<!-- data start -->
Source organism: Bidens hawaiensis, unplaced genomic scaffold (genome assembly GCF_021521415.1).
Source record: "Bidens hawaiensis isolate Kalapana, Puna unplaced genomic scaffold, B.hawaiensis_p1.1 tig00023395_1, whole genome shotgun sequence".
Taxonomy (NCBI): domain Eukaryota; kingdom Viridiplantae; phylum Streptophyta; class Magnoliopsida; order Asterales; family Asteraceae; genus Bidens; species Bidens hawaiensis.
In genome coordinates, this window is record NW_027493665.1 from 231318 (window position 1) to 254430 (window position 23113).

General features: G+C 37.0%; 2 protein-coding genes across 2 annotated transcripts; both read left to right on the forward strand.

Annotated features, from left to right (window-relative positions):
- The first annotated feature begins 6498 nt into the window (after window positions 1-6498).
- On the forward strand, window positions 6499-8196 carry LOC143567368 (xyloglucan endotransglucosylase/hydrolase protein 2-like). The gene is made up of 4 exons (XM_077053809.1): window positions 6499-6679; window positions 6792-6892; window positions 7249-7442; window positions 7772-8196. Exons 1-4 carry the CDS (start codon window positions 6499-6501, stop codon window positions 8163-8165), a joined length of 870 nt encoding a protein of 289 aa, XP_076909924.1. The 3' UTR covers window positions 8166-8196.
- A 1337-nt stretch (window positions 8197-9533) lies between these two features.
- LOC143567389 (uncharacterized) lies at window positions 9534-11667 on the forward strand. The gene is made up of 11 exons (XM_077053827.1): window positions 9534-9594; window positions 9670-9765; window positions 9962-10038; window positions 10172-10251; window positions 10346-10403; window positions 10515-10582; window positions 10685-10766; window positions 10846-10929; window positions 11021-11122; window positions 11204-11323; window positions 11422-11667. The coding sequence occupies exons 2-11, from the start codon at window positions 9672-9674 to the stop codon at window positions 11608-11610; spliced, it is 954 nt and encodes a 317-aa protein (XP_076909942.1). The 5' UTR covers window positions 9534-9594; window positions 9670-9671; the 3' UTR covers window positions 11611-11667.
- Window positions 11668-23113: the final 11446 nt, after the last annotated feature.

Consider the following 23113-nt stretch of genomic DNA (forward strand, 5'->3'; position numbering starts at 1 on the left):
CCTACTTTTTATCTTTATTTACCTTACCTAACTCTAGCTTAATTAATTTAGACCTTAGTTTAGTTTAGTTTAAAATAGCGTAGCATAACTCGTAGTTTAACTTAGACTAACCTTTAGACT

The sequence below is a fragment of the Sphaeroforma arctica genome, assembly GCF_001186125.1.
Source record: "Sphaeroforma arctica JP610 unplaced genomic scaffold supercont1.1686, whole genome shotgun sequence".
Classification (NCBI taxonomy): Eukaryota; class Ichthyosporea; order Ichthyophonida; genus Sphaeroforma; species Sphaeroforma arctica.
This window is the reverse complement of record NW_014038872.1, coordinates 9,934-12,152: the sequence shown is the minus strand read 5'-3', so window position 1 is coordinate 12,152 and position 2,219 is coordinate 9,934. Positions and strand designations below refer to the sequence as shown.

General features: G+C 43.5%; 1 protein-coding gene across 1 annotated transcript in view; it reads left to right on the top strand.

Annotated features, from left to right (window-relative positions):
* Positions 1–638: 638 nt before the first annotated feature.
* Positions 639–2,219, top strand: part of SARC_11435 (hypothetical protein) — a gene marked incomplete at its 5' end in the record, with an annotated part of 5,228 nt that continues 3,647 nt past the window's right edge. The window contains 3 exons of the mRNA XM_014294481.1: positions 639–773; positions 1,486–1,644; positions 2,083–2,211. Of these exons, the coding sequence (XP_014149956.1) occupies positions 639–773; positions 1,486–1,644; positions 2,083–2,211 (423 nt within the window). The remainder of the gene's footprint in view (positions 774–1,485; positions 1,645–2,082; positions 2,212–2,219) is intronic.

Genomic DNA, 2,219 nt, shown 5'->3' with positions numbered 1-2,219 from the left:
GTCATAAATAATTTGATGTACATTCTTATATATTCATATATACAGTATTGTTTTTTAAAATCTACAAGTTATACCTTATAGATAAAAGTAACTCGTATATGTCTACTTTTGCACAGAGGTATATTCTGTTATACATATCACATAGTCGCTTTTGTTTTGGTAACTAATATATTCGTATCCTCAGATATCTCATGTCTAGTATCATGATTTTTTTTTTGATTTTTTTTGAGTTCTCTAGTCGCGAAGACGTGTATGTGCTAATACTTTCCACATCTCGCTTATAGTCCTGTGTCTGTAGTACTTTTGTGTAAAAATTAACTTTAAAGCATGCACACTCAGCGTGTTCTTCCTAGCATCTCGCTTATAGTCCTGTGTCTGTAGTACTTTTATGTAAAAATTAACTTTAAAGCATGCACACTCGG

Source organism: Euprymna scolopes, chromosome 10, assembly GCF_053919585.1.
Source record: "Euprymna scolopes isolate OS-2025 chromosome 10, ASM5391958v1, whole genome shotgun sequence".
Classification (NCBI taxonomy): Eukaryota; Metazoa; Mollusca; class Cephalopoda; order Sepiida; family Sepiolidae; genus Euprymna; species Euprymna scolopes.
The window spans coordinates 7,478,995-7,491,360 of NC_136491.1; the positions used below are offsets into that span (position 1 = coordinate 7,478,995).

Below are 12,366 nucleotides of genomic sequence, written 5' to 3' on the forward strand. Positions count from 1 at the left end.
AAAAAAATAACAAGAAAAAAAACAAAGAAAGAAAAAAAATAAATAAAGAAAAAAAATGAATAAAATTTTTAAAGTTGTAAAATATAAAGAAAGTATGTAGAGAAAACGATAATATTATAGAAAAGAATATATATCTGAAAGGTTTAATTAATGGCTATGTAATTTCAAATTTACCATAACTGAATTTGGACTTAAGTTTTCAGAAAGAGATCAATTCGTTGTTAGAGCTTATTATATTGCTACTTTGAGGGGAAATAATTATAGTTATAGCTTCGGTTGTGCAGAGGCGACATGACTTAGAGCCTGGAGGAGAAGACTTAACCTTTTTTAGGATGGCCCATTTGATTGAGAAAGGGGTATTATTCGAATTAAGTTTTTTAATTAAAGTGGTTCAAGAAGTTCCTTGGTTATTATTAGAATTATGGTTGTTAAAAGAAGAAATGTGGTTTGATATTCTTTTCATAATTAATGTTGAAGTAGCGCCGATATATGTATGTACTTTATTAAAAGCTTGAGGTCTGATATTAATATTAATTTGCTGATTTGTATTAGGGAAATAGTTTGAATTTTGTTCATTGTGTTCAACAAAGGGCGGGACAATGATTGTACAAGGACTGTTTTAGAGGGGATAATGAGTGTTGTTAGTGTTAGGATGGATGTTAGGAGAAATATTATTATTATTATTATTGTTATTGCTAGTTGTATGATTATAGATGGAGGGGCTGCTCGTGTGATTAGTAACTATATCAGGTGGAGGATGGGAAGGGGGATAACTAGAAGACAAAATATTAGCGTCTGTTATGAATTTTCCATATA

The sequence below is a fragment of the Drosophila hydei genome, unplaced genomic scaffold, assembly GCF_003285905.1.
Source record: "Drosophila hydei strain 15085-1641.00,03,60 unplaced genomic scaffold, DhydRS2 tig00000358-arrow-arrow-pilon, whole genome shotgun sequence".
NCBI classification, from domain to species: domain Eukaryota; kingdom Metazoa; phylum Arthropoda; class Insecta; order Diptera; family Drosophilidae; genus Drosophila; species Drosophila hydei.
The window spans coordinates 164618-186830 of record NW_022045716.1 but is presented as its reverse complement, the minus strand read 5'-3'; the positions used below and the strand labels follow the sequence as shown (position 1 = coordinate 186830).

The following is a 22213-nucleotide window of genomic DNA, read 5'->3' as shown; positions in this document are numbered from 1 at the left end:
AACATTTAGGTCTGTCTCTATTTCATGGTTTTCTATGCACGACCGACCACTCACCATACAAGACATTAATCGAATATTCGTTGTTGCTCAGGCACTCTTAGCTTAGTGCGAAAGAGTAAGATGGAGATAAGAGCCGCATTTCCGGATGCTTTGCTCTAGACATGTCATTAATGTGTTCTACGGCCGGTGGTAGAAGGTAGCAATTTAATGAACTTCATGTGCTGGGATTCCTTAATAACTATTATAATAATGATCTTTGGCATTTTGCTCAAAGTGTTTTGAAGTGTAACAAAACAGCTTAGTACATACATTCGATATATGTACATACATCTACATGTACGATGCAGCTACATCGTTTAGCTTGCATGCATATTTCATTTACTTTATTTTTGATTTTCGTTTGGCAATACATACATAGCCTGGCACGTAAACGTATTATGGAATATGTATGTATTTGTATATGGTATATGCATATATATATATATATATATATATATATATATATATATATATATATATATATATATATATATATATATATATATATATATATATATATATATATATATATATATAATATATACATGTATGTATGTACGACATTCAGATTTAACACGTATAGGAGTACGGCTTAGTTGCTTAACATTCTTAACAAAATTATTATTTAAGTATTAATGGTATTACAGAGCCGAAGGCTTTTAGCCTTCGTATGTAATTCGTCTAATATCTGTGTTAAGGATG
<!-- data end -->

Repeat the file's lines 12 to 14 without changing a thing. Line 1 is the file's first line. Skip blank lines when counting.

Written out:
Consider the following 23113-nt stretch of genomic DNA (forward strand, 5'->3'; position numbering starts at 1 on the left):
CCTACTTTTTATCTTTATTTACCTTACCTAACTCTAGCTTAATTAATTTAGACCTTAGTTTAGTTTAGTTTAAAATAGCGTAGCATAACTCGTAGTTTAACTTAGACTAACCTTTAGACT

The sequence below is a fragment of the Sphaeroforma arctica genome, assembly GCF_001186125.1.